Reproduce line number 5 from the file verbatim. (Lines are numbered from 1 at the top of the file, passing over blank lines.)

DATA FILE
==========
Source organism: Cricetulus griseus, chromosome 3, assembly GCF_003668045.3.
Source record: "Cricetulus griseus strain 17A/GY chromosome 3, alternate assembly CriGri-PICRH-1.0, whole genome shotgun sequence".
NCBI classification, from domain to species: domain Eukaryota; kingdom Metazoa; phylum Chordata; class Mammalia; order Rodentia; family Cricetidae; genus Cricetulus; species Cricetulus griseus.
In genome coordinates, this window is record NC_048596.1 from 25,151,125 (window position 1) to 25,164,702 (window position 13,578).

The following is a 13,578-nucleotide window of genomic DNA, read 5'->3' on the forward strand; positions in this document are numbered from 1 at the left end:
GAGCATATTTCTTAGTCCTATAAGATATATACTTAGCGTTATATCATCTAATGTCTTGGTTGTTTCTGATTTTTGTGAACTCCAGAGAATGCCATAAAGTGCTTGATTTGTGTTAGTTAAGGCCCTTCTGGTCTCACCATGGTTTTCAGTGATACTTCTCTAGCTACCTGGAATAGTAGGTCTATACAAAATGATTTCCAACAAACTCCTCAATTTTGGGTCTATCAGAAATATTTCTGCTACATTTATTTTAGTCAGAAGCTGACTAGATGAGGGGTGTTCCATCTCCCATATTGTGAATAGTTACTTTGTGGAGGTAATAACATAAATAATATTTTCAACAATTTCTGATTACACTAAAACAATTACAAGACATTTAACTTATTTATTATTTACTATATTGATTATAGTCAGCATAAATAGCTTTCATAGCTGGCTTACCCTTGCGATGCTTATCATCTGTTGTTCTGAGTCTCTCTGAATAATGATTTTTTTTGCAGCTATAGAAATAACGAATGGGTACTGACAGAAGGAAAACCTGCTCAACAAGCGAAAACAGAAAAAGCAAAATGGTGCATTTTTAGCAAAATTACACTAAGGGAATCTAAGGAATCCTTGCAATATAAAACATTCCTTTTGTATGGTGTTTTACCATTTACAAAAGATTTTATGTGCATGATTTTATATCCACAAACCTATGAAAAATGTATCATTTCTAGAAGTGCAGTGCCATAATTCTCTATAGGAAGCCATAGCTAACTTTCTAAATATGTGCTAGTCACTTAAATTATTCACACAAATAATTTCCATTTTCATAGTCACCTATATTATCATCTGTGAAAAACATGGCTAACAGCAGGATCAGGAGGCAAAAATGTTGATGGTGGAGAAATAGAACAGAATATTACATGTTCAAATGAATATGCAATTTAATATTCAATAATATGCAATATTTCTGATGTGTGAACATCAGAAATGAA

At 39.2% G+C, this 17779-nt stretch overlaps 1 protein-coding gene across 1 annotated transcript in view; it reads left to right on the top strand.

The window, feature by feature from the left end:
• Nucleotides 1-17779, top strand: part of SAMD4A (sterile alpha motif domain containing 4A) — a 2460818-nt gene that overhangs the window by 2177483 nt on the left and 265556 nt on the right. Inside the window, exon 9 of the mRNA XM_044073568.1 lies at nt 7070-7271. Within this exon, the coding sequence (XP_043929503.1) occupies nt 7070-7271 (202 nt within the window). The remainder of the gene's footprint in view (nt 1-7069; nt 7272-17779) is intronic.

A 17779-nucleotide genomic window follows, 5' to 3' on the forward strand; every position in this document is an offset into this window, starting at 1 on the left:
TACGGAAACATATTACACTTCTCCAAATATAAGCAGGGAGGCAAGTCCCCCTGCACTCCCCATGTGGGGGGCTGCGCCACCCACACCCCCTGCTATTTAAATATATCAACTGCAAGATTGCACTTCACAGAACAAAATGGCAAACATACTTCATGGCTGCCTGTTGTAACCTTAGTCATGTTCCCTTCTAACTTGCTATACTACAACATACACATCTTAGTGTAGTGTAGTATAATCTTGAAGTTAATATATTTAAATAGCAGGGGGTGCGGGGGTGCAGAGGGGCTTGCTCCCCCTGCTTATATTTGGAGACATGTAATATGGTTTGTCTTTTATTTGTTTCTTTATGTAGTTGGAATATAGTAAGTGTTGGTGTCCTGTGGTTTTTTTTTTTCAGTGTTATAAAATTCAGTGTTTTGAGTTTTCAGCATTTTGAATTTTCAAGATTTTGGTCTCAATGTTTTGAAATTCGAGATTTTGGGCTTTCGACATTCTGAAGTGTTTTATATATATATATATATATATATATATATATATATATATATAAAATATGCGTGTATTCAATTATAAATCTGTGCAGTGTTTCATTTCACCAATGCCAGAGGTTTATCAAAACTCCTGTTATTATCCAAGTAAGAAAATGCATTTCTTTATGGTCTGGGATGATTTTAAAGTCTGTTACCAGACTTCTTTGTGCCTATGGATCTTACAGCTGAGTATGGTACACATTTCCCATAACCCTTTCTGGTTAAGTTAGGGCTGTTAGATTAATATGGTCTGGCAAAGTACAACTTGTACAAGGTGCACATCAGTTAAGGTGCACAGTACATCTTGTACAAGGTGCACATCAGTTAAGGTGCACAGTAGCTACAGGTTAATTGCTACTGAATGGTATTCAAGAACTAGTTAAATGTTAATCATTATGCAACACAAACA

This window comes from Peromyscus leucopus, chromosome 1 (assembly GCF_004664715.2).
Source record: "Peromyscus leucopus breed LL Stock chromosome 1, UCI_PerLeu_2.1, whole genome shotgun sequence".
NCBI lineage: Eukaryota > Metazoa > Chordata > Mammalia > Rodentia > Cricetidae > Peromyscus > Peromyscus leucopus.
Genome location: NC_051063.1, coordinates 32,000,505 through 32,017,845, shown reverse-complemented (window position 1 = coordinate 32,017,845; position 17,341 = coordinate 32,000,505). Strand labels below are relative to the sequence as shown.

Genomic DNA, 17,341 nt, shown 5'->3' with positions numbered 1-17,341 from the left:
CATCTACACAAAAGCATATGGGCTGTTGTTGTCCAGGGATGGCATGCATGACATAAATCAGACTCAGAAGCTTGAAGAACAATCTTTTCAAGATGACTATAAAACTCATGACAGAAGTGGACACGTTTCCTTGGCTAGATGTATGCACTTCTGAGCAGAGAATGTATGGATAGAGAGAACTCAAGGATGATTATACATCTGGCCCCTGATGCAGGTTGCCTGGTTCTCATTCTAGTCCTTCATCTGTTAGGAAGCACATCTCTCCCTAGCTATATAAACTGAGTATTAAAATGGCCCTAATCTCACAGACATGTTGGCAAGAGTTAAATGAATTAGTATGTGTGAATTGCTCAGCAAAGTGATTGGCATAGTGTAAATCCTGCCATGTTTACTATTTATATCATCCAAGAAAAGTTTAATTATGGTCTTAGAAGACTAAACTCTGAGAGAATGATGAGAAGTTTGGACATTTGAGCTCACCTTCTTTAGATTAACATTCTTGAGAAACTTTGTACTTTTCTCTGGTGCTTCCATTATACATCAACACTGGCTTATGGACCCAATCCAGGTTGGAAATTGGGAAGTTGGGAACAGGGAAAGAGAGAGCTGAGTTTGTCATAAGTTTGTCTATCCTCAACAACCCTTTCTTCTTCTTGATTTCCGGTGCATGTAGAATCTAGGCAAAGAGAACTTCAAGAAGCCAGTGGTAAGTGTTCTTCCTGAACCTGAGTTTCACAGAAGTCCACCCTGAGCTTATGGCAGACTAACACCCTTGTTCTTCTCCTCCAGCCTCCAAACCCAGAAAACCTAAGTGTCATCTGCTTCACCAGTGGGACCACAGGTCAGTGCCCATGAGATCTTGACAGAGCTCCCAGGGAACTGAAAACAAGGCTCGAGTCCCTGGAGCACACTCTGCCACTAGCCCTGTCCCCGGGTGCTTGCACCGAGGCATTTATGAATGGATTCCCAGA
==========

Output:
The following is a 13,578-nucleotide window of genomic DNA, read 5'->3' on the forward strand; positions in this document are numbered from 1 at the left end: